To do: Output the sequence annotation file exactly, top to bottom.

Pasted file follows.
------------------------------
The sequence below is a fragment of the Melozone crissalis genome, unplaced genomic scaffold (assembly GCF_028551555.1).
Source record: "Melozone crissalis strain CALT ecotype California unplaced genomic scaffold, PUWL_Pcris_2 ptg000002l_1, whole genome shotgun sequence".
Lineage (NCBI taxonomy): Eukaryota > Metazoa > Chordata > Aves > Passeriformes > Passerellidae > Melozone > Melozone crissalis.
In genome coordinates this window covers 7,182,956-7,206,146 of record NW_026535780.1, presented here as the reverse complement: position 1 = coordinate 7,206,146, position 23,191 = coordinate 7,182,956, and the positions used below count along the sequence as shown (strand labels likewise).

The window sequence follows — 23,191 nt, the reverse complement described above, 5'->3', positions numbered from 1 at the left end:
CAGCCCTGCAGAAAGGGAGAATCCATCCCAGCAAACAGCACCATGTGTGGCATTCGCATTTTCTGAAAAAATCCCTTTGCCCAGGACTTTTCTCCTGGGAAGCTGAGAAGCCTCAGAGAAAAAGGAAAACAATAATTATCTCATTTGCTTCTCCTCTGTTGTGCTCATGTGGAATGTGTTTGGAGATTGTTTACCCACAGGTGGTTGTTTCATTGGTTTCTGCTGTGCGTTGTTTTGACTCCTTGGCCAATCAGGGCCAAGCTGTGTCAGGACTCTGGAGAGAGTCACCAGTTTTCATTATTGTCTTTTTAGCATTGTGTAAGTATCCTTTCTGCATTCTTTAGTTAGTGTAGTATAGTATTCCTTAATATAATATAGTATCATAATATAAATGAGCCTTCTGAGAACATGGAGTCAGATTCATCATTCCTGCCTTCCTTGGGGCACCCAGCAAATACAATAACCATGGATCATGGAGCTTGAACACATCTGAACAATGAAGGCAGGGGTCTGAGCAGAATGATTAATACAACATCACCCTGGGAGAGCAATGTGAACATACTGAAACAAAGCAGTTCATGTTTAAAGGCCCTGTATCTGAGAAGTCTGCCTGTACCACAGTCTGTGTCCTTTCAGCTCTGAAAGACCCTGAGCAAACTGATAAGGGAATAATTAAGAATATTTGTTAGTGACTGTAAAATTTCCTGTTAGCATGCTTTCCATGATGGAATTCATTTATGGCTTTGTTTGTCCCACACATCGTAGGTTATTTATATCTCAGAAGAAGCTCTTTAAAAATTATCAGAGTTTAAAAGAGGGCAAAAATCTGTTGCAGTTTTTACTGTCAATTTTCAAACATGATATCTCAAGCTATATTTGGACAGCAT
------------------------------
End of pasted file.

The sequence below is a fragment of the Melozone crissalis genome, unplaced genomic scaffold (assembly GCF_028551555.1).
Source record: "Melozone crissalis strain CALT ecotype California unplaced genomic scaffold, PUWL_Pcris_2 ptg000002l_1, whole genome shotgun sequence".
Lineage (NCBI taxonomy): Eukaryota > Metazoa > Chordata > Aves > Passeriformes > Passerellidae > Melozone > Melozone crissalis.
In genome coordinates this window covers 7,182,956-7,206,146 of record NW_026535780.1, presented here as the reverse complement: position 1 = coordinate 7,206,146, position 23,191 = coordinate 7,182,956, and the positions used below count along the sequence as shown (strand labels likewise).

The window sequence follows — 23,191 nt, the reverse complement described above, 5'->3', positions numbered from 1 at the left end:
CAGCCCTGCAGAAAGGGAGAATCCATCCCAGCAAACAGCACCATGTGTGGCATTCGCATTTTCTGAAAAAATCCCTTTGCCCAGGACTTTTCTCCTGGGAAGCTGAGAAGCCTCAGAGAAAAAGGAAAACAATAATTATCTCATTTGCTTCTCCTCTGTTGTGCTCATGTGGAATGTGTTTGGAGATTGTTTACCCACAGGTGGTTGTTTCATTGGTTTCTGCTGTGCGTTGTTTTGACTCCTTGGCCAATCAGGGCCAAGCTGTGTCAGGACTCTGGAGAGAGTCACCAGTTTTCATTATTGTCTTTTTAGCATTGTGTAAGTATCCTTTCTGCATTCTTTAGTTAGTGTAGTATAGTATTCCTTAATATAATATAGTATCATAATATAAATGAGCCTTCTGAGAACATGGAGTCAGATTCATCATTCCTGCCTTCCTTGGGGCACCCAGCAAATACAATAACCATGGATCATGGAGCTTGAACACATCTGAACAATGAAGGCAGGGGTCTGAGCAGAATGATTAATACAACATCACCCTGGGAGAGCAATGTGAACATACTGAAACAAAGCAGTTCATGTTTAAAGGCCCTGTATCTGAGAAGTCTGCCTGTACCACAGTCTGTGTCCTTTCAGCTCTGAAAGACCCTGAGCAAACTGATAAGGGAATAATTAAGAATATTTGTTAGTGACTGTAAAATTTCCTGTTAGCATGCTTTCCATGATGGAATTCATTTATGGCTTTGTTTGTCCCACACATCGTAGGTTATTTATATCTCAGAAGAAGCTCTTTAAAAATTATCAGAGTTTAAAAGAGGGCAAAAATCTGTTGCAGTTTTTACTGTCAATTTTCAAACATGATATCTCAAGCTATATTTGGACAGCAT